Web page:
Now cellulose would do a pretty good job of sealing air leakage like that. Here is something else that we look for, is holes that are drilled to the outside by the electricians and plumbers. As you could see, they drilled a hole here and it was in the wrong spot, so they drilled one here. You could see daylight right through it. Now the siders are going to come by and they are going to cut a hole in the siding. Then the electrician will put the sconce light fixture on the outside of the wall outside the door, but there will be a hole into the wall cavity. So with sprayed cellulose, you're sealing that air leakage from that hole. Whereas with a fiberglass bat, you're going to get air leakage, cold air leaking in from the outside and running right through this cavity, making the whole part of the wall cold with a fiberglass bat. But nevertheless, when we're going around sealing windows and doors, we'll just seal up these holes, and now we don't have to worry about it. Here is a duct chase and we've got supply and return ducts going up to the attic.
If there is air that can leak through this chase, it escapes right into the attic. So this is an important place to seal around these ducts where they go through the floors and to seal the ducts themselves because you'll often get duct leakage. So if we look here, here is a hole in the duct where the ducts go right together and it's just sealed with this little flap of sheet metal so it's not sealed. And what happens is if this is the return line, it's going to suck air from this cavity which is open to the attic and it will suck unconditioned air back into the return. So in the summer, [indiscernible] air conditioned air but it's sucking 140 degree air into this hole at all the gaps in the duct, and it's just a lot harder to cool 140 degree air than it is to cool return air that might be 80 degrees from the house.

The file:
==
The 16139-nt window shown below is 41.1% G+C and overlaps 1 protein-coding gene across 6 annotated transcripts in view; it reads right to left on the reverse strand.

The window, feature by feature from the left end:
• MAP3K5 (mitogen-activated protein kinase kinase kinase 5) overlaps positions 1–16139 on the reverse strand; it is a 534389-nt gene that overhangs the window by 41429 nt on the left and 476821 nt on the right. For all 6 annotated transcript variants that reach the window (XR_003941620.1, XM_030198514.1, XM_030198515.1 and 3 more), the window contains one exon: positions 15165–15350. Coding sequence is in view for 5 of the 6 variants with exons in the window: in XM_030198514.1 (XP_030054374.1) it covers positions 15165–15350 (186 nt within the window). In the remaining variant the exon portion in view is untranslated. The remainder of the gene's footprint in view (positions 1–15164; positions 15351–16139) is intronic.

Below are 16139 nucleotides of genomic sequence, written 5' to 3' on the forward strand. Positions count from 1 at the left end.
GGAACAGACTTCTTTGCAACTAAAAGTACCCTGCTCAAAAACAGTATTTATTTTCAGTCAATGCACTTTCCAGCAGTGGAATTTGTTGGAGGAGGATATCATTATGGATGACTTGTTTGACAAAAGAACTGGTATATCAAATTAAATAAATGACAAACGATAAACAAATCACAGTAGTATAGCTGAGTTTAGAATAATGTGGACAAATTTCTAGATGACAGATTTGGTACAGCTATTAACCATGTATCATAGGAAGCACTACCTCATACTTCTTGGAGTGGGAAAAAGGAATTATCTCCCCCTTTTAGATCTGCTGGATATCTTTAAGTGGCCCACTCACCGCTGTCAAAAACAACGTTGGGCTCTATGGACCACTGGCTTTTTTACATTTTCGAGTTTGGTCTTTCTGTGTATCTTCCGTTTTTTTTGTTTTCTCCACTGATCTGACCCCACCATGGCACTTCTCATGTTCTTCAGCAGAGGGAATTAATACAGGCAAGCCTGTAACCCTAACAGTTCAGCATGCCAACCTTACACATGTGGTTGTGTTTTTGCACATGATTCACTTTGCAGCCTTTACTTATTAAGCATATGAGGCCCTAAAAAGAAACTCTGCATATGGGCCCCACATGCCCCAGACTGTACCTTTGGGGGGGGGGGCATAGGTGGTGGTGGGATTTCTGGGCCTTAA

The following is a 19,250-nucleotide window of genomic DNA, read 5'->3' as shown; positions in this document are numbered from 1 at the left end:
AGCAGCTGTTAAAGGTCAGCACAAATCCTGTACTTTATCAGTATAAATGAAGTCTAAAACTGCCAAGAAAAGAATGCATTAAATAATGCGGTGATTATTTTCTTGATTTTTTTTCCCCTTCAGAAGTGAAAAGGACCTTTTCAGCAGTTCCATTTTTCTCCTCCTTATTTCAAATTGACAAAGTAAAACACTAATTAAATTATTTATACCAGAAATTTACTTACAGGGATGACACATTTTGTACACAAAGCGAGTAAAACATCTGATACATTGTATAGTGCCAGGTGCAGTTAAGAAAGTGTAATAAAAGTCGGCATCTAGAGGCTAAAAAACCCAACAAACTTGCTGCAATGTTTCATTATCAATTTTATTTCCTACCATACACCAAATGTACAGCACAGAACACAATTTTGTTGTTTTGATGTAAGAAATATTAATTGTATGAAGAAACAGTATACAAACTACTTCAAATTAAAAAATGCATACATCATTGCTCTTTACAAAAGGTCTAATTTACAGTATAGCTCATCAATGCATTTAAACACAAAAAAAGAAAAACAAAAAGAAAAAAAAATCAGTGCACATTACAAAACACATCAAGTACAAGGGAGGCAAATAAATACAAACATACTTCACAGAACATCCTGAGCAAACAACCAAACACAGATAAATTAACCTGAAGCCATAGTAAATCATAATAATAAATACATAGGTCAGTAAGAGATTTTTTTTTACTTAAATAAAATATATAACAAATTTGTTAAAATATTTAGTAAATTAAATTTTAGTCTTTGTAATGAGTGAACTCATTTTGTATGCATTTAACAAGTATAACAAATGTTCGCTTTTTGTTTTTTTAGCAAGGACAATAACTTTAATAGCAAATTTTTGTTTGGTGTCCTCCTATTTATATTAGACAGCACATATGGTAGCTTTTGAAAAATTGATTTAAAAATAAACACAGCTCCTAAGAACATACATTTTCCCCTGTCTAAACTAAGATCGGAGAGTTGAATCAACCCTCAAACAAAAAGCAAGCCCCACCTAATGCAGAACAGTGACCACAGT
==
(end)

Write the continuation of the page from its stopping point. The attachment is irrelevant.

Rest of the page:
Here, we have leaks in supply ducts, and you can see that, again, the same thing. And this goes up, and as you can see, feeds all the rooms, all the supply registers on the second floor. And when this duct is pressurized and air is going to leak out of here, hot air in the winter, cold air in the summer and it's going to be lost to the vented attic. So the attic is outside thermally. Just think of it as the outside. It's vented with outside air. And so this duct leakage is going to cause the homeowner money over the years. And so these ducts should all be sealed before this chase gets closed in with drywall. Here we have the garage, and the garage is unheated, of course, so the sealing has to be insulated, and we're going to do that with fiberglass bats.
And the wall between the house and the garage has to be insulated because the garage is unheated and the house is heated, so that's where you want insulation, between heated and unheated spaces. So we're using fiberglass bats in the walls, the interior walls between the garage and the house. Now, if this had sheathing on it, if it was an exterior wall, we would blow it with cellulose because that's much better.